Family and racial factors associated with suicide and emotional distress among latino students.J Sch Health. 2008 Sep; 78(9):487-95.JS
Latino youth experience disproportionate rates of mental health problems including suicide and depression. Better understanding of underlying risk and protective factors on the part of school-based health professionals, teachers, and health care providers in their lives is warranted. The aims of this secondary analysis of 2004 Minnesota Student Survey data were to (1) describe the mental health status of a statewide sample of Latino 9th- and 12th-grade students; (2) explore relationships of family protective factors (communication, caring, and connection) with suicidal ideation, suicidal attempts, and emotional distress; and (3) highlight similarities and differences in family protective factors among subgroups of Latino students.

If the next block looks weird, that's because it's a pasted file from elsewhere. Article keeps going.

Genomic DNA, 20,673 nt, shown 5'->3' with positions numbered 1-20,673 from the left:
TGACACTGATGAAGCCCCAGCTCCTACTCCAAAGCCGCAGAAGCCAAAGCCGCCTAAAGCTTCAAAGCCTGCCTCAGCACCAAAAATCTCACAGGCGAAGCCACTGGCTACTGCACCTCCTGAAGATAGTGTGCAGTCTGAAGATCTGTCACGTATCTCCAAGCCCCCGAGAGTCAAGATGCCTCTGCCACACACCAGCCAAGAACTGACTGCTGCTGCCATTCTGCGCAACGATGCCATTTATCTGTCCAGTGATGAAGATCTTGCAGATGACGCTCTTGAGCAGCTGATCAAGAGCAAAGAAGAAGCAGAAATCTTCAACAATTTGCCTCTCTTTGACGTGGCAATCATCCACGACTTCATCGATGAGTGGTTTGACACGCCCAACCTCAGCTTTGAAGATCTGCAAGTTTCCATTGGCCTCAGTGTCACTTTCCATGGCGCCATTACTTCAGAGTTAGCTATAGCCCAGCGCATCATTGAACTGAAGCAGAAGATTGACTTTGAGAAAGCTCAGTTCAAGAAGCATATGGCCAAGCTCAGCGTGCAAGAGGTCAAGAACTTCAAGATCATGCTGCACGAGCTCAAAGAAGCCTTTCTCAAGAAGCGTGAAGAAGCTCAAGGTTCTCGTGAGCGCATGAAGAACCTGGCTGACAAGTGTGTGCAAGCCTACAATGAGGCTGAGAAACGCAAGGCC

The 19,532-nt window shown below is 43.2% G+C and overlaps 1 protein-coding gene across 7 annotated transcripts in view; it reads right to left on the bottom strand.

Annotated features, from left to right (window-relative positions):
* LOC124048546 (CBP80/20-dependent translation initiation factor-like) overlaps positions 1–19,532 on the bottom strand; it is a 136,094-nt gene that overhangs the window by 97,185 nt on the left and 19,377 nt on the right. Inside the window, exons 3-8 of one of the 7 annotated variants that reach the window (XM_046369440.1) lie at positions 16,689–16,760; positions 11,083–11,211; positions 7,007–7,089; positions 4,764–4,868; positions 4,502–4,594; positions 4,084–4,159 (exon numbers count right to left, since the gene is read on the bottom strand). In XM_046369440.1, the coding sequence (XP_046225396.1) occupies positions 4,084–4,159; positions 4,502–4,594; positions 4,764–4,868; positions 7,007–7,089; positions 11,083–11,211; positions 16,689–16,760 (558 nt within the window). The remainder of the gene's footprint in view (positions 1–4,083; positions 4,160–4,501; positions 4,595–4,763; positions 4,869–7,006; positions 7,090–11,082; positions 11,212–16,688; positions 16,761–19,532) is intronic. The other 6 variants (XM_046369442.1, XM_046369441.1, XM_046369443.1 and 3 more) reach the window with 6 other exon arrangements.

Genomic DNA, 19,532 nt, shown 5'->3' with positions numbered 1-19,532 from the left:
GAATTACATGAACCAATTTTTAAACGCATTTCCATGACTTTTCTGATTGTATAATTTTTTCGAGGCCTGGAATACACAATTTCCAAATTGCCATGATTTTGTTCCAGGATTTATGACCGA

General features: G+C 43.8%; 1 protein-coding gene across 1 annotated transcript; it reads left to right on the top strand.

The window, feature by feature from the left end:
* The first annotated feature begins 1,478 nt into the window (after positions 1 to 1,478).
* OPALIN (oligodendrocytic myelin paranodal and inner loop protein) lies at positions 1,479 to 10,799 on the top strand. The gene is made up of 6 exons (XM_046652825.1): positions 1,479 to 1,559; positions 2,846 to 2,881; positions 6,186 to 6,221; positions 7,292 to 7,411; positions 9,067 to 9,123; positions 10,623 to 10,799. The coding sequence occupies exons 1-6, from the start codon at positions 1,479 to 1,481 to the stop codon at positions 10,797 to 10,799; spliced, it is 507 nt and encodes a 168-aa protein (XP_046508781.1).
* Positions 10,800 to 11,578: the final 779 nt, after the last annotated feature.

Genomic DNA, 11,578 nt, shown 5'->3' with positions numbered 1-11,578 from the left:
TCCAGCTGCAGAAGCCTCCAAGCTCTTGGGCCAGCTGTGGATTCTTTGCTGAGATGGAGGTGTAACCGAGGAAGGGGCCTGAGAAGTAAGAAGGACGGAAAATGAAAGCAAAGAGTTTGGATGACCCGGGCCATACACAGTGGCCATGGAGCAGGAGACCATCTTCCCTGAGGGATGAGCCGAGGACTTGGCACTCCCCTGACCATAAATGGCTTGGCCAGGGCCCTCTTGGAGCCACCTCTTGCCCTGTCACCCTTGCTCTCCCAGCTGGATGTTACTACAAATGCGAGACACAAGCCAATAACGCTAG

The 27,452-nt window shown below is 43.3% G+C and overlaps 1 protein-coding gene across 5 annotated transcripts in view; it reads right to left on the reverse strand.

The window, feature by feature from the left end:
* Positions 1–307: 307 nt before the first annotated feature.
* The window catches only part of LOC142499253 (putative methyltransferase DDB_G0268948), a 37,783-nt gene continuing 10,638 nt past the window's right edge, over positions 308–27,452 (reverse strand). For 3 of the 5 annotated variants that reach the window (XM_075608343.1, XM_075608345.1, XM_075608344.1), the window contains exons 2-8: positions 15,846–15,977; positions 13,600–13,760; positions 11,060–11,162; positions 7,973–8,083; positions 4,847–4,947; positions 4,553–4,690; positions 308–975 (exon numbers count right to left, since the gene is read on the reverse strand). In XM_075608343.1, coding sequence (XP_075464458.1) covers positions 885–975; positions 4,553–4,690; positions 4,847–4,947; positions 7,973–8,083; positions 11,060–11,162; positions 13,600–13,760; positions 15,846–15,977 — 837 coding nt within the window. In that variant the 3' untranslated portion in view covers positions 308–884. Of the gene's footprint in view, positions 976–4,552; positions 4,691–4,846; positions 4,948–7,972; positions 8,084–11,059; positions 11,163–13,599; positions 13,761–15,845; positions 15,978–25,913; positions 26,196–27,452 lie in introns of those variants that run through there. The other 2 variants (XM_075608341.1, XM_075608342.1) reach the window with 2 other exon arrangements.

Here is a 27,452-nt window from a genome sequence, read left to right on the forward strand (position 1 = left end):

Parallel analyses were completed for Latino-only and Latino-mixed students. Bivariate logistic regression models were used to examine associations between each family variable and each study outcome.
Nearly 1 in 5 Latino high school students have had suicidal thoughts in the past year; past year suicide attempts ranged from 6% to 18.5% across grade and gender subgroups. Most concerning are ninth-grade Latino girls, a group in which 30-40% reported suicidal thoughts and 14-19% reported attempting suicide in the past year.
An important study finding is the high rate of suicidal ideation, suicide attempts, and emotional distress among students who self-identified as being of mixed ethnicity. Study findings can be used to inform mental health promotion initiatives and culturally tailor interventions with Latino students.